Haves, Halves, and Have-Nots: School Libraries and Student Achievement in California Page: 188
The following text was automatically extracted from the image on this page using optical character recognition software:
level, the overall school library program accounted for less than 1% of the variance in test scores.
That number increased to as much as 3% in middle school and to 21% at the high school level.
Library Services and Staffing
At elementary, middle and high school levels, the certificated and total staffing levels
were generally associated with the strength of library program elements. The strength of those
associations increased with each grade level, and at the 11th grade, there was a significant
correlation between both certificated and total staffing levels and every library service regularly
Assumptions and Limitations
The data for this study came from four publically available sources within the California
Department of Education (CDE): school and community information from the state Academic
Progress Index (API), school information from the School Accountability Report Card (SARC),
test scores from the criterion-referenced California Standards Tests (CST), and the CDE School
Library Survey. This study assumed that school and community information from the API and
SARC were accurate. It was also conducted with the assumption that the CST scores are a valid
measure of student achievement; however, the CST scores in English Language Arts and social
studies--chosen because these courses of study are commonly associated with library use--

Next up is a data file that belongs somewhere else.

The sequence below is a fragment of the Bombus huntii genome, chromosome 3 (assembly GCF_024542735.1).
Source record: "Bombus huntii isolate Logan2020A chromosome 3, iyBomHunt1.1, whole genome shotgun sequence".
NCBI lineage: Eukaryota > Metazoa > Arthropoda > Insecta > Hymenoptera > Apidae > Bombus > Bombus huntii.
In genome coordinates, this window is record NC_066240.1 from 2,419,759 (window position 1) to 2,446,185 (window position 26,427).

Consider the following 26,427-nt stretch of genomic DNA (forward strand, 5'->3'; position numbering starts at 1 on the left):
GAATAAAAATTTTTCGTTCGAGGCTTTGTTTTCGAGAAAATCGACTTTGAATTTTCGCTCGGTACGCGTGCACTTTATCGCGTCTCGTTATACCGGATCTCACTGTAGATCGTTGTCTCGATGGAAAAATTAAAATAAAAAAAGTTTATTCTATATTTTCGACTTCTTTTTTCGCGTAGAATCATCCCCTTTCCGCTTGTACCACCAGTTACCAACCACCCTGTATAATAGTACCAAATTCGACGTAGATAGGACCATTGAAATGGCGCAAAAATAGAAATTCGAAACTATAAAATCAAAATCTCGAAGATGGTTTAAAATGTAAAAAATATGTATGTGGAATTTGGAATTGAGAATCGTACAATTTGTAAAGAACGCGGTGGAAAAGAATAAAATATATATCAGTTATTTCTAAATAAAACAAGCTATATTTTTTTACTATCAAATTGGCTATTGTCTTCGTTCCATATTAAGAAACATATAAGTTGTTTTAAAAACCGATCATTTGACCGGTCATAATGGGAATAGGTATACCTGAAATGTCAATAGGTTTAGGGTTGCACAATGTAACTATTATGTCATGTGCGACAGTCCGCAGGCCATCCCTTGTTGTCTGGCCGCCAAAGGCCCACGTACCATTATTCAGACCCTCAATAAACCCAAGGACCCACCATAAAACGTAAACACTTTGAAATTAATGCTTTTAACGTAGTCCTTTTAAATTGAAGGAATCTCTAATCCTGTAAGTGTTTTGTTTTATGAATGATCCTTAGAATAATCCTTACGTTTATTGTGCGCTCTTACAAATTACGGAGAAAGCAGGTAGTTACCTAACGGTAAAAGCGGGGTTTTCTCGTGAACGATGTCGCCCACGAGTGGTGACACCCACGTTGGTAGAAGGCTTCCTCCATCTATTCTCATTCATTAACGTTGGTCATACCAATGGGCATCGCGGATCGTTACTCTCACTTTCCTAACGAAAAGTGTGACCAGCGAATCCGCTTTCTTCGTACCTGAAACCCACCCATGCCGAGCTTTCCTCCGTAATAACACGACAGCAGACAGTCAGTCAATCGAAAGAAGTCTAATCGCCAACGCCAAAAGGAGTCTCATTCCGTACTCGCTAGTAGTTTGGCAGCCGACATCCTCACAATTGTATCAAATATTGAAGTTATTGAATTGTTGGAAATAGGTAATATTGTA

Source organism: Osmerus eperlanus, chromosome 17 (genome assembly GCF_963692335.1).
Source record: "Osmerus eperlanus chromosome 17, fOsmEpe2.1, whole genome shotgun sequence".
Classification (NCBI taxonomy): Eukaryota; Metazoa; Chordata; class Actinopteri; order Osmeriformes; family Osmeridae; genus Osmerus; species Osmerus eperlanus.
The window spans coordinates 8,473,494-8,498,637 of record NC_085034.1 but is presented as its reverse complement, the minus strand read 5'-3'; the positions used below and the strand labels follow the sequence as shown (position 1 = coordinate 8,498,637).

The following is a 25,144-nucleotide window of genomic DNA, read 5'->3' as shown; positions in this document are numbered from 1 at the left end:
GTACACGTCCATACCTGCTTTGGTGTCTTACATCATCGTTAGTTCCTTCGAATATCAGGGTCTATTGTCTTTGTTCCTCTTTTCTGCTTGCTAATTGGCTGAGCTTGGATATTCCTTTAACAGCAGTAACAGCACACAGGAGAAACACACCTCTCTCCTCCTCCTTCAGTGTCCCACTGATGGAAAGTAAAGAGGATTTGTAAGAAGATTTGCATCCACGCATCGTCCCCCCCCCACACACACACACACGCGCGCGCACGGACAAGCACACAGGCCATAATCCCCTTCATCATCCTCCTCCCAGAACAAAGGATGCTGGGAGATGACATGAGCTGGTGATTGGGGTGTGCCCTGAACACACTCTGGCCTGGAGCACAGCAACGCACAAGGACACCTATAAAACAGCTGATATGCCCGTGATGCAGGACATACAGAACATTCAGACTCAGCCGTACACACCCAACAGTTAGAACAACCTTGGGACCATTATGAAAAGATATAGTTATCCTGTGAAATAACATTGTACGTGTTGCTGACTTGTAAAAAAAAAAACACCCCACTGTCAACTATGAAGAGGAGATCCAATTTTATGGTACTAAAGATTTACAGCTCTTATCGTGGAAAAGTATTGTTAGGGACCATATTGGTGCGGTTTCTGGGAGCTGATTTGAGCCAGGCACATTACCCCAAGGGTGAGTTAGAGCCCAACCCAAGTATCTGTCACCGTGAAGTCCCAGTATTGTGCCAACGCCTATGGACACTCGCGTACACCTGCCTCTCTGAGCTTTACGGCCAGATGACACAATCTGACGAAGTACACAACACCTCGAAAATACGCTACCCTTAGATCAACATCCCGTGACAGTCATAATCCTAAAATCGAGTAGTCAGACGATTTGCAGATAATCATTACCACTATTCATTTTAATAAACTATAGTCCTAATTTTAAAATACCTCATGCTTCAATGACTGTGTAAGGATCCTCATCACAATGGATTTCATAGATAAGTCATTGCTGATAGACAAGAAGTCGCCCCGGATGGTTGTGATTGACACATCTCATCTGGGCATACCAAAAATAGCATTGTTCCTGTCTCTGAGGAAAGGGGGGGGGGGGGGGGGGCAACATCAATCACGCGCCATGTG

represent a very narrow band of student achievement and therefore provide a correspondingly
narrow view of the relationship between student achievement and school library media
In addition, while schools are required to submit a completed CDE School Library
Survey annually, there is no consequence for noncompliance. Therefore, this population was
technically self-selected. Nevertheless, 61% of elementary schools, 95% of middle schools, and
Here’s what’s next.
This dissertation can be searched. Note: Results may vary based on the legibility of text within the document.
Tools / Downloads
Get a copy of this page or view the extracted text.
Citing and Sharing
Basic information for referencing this web page. We also provide extended guidance on usage rights, references, copying or embedding.
Reference the current page of this Dissertation.
Achterman, Douglas L. Haves, Halves, and Have-Nots: School Libraries and Student Achievement in California, dissertation, December 2008; Denton, Texas. (digital.library.unt.edu/ark:/67531/metadc9800/m1/202/: accessed March 22, 2018), University of North Texas Libraries, Digital Library, digital.library.unt.edu; .